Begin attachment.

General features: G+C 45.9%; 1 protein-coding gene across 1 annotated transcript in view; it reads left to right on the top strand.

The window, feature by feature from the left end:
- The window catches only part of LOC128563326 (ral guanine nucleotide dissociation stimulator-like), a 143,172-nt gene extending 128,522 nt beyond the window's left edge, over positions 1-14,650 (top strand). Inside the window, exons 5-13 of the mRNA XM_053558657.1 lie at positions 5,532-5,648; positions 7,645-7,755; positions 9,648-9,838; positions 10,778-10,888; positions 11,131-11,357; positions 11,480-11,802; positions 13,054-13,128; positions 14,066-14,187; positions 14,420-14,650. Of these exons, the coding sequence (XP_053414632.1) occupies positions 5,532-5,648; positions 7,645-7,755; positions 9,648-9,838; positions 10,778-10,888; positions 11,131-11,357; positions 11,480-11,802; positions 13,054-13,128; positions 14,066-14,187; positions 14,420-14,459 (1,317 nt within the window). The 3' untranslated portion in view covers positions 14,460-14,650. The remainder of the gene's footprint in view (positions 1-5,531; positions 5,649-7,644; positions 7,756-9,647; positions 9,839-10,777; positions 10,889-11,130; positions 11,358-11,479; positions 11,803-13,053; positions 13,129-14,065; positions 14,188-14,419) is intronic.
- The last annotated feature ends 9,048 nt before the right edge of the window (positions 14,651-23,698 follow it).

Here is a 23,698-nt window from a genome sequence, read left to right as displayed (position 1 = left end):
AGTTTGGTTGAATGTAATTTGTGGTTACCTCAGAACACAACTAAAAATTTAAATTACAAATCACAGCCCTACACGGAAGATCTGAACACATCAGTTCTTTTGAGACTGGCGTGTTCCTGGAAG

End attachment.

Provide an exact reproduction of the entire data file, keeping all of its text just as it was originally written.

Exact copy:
General features: G+C 45.9%; 1 protein-coding gene across 1 annotated transcript in view; it reads left to right on the top strand.

The window, feature by feature from the left end:
- The window catches only part of LOC128563326 (ral guanine nucleotide dissociation stimulator-like), a 143,172-nt gene extending 128,522 nt beyond the window's left edge, over positions 1-14,650 (top strand). Inside the window, exons 5-13 of the mRNA XM_053558657.1 lie at positions 5,532-5,648; positions 7,645-7,755; positions 9,648-9,838; positions 10,778-10,888; positions 11,131-11,357; positions 11,480-11,802; positions 13,054-13,128; positions 14,066-14,187; positions 14,420-14,650. Of these exons, the coding sequence (XP_053414632.1) occupies positions 5,532-5,648; positions 7,645-7,755; positions 9,648-9,838; positions 10,778-10,888; positions 11,131-11,357; positions 11,480-11,802; positions 13,054-13,128; positions 14,066-14,187; positions 14,420-14,459 (1,317 nt within the window). The 3' untranslated portion in view covers positions 14,460-14,650. The remainder of the gene's footprint in view (positions 1-5,531; positions 5,649-7,644; positions 7,756-9,647; positions 9,839-10,777; positions 10,889-11,130; positions 11,358-11,479; positions 11,803-13,053; positions 13,129-14,065; positions 14,188-14,419) is intronic.
- The last annotated feature ends 9,048 nt before the right edge of the window (positions 14,651-23,698 follow it).

Here is a 23,698-nt window from a genome sequence, read left to right as displayed (position 1 = left end):
AGTTTGGTTGAATGTAATTTGTGGTTACCTCAGAACACAACTAAAAATTTAAATTACAAATCACAGCCCTACACGGAAGATCTGAACACATCAGTTCTTTTGAGACTGGCGTGTTCCTGGAAG